Matt McLaughlin · Tuesday May 15, 2007
Editor’s Note : With Matt back from his Mother’s Day adventures, he wrote in with these nuggets of racing knowledge for us to keep us entertained in the middle of the week…
What They’ve Been Talking About At The Water Cooler This Week
If I had a dollar for every word written about the great Dale Earnhardt, Jr.-D.E.I. split that was announced on Thursday, I could arm a town the size of Abilene. Thus, I will keep my comments on the matter brief. Who won? Clearly, Junior is in the driver's seat with most every team owner wishing they could come to terms with him.
Now, I tend to be cynical when I hear anyone say “it's not about the money,” because it usually is… but I truly believe after a few frustrating seasons (this being one of them) Junior really does want to find a new situation where he can contend for race wins and championships. As for D.E.I., the company's ability to attract and maintain drivers and sponsors has to be called into question with their biggest asset now gone. Teresa Earnhardt's decision to allow Junior to leave rather than give him majority ownership may one day be recalled alongside the Red Sox's Harry Frazee to trade Babe Ruth to the Yankees. Who knows? Perhaps now faced with the reality of the situation, D.E.I. management will reconsider and still win Junior back. But in my opinion, he'd be nuts to go back. After all, this is a team that has struggled all season, and yet senior management was still seemingly more concerned with opening an entertainment division than figuring out the Car of Tomorrow program. A few years down the road, Junior might still have his chance to own D.E.I., and at a fire sale price to boot.
So, where will Junior end up? I've got the rent money on RCR. Rick Hendrick isn't allowed to expand to five cars, and Joe Gibbs won't run an alcohol related sponsor on one of his cars due to religious reasons. (Which would make a lot more sense to me if our Lord changed wine to water during the wedding in Cana or grape juice was served at the Last Supper…but that’s besides the point.)
The opinion won't be popular with some, but if I were in Junior's position, I wouldn't be resistant to talking to teams competing for other manufacturers. (Well, let's be honest; if I were Junior I'd cash in my chips right now, retire to the islands at 32 and spend the rest of my life consuming epic amounts of boat drinks and chasing younger women… but I'm lazy.) The way the NASCAR universe has aligned, all the stars are in the Chevy camp. You've got four-time (very likely heading for five-time) champion Jeff Gordon. You've got two time champ Tony Stewart. You've got the hottest new comet in the sky, Denny Hamlin. You've got Jeff Burton, one of the most likeable guys in the garage area and Kevin Harvick, one of the most volatile guys in the garage area. At Ford, Dale Earnhardt, Jr. would be the undeniable top gun. Matt Kenseth and Greg Biffle have talent but little charisma. Ford would likely move heaven and earth to land Junior and see to it he got all the best stuff. Dodge would likely do the same…and Toyota? Well, let’s just say Toyota's top execs are still trying to figure out which one is Junior and which one is Apu from The Simpsons based on their results to date. Yeah, some fans would abandon Junior if he drove a Ford, but many more would tag along even if he was driving a Fiat. So, does he want to be "The Anointed" or just a utility outfielder for the Bowtie Guys? The biggest concern is if Ford will even survive and if they have the money to dump into racing to return to competitive status. For the record, Bill Elliott used to drive the Budweiser Ford and was a perennial Most Popular Driver pick. And Mr. Goodwrench himself, Earnhardt the Elder, drove Fords for Bud Moore in 1982 and ’83.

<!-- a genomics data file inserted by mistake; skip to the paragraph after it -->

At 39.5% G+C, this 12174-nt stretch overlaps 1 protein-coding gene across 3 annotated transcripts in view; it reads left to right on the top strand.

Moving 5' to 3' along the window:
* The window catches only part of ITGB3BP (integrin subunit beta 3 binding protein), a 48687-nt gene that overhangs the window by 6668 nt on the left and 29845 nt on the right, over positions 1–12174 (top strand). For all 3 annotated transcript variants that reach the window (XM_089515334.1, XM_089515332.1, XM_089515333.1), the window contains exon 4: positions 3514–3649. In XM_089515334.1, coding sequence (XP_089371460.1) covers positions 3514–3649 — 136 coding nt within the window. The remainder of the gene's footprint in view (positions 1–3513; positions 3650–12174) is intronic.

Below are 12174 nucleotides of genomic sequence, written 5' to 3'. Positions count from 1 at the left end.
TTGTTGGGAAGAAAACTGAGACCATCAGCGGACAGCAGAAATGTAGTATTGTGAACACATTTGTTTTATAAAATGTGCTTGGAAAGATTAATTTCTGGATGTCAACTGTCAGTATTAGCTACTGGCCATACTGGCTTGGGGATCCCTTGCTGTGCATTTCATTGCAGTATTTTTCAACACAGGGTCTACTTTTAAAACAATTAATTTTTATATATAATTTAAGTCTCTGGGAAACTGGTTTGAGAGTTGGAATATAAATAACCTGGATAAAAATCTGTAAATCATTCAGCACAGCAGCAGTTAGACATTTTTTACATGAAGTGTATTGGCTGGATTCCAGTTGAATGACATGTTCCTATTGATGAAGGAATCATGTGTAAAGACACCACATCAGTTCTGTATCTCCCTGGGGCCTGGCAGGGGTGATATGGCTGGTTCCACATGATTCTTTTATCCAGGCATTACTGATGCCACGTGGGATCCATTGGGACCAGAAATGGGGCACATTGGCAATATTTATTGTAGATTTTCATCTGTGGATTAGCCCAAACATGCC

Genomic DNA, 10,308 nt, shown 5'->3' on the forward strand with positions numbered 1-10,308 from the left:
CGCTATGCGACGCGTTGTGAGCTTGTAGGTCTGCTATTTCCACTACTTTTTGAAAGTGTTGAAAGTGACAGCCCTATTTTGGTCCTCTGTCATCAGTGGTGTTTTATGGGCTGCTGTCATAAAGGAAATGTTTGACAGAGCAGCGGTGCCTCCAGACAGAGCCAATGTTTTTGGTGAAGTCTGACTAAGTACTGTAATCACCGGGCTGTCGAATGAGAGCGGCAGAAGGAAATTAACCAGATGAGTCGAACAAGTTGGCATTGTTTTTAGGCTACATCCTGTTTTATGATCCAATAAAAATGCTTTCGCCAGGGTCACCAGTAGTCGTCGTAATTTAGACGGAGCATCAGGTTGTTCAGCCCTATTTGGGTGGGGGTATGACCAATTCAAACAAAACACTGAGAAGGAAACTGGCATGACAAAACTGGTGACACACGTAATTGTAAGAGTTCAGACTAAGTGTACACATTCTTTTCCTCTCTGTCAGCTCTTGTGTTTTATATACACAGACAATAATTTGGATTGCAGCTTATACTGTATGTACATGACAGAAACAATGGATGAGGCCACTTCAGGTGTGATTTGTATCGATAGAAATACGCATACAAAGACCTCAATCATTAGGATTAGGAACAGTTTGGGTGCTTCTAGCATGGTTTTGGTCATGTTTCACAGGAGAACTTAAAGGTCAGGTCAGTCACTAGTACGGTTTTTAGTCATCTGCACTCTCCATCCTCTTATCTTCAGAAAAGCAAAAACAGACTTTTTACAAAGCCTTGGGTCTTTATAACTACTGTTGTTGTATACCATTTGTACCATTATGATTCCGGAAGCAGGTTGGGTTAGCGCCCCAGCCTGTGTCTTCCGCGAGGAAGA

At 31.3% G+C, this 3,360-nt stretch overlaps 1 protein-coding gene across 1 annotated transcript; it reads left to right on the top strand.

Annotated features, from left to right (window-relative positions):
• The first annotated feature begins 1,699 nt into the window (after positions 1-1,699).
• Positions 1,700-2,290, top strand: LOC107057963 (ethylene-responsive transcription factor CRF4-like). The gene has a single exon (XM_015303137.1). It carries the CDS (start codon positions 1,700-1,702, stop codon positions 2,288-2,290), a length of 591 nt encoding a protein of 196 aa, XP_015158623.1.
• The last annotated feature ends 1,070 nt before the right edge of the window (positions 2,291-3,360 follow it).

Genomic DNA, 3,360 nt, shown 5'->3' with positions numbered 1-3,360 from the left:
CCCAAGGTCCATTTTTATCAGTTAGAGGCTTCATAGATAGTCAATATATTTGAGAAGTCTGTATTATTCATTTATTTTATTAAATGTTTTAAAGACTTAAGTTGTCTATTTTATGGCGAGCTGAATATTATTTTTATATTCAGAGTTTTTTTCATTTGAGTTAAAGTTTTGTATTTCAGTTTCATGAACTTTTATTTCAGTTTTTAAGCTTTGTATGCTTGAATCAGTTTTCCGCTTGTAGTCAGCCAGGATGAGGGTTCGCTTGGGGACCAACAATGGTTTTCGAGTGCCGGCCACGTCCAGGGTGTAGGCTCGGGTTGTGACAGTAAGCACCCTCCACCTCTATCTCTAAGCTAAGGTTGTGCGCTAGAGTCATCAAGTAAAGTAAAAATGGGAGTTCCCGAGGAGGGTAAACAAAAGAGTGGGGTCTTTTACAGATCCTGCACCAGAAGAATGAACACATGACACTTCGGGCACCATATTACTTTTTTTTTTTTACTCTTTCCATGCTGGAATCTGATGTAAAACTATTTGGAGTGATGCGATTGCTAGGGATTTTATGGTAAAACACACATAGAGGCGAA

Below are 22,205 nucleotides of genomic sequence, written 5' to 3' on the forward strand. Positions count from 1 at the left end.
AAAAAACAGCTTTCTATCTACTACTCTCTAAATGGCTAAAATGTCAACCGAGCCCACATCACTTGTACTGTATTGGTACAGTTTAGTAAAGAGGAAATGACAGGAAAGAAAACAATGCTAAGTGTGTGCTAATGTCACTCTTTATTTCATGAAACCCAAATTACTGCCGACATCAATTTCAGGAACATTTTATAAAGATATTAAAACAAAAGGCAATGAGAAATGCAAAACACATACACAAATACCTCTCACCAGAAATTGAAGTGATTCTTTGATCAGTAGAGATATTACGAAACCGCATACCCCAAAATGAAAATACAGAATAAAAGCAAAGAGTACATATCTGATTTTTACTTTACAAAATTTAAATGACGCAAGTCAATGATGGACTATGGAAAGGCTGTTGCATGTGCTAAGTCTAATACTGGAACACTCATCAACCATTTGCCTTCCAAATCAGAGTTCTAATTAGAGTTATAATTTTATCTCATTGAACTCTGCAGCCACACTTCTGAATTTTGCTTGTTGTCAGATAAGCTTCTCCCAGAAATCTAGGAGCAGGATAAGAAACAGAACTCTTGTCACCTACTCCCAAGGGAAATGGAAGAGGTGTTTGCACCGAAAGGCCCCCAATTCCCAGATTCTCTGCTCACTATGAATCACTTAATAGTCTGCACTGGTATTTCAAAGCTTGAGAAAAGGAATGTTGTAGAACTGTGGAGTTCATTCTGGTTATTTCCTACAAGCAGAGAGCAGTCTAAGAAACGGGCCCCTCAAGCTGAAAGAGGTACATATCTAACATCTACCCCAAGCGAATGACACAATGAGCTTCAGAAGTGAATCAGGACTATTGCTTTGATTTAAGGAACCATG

Speaking of Junior (and has anyone been speaking about anything else all week?) isn't this an odd coincidence. The week he announces he is leaving the team, the No. 8 car is found to have illegal mounting brackets for the rear wing in pre-race inspection. I'm sure that's a coincidence. I mean, NASCAR wouldn't be mad at Junior for announcing he was leaving without their permission. And surely nobody at D.E.I. would want to throw Junior under the bus, right? Personally, I'd like to see a rule stating it is illegal to mount a wing on the back of a stock car punishable by having the offender have to use a neon blue Scion XB with a lowered suspension, a fart can muffler, and dubs for a year. Oh, and apparently FOX is issuing an edict we should all car the car that was yesterday known as the Car of Tomorrow the “new car.” I won't be playing along. In fact, after Darlington I think I'll call these things "The horror of tommower'."
How many more races can Denny Hamlin give away before he wins one? You never want to throw a pit crew under the bus. They have a tougher job than most of us can understand…but great teams rise to the occasion, they don't cause the occasion.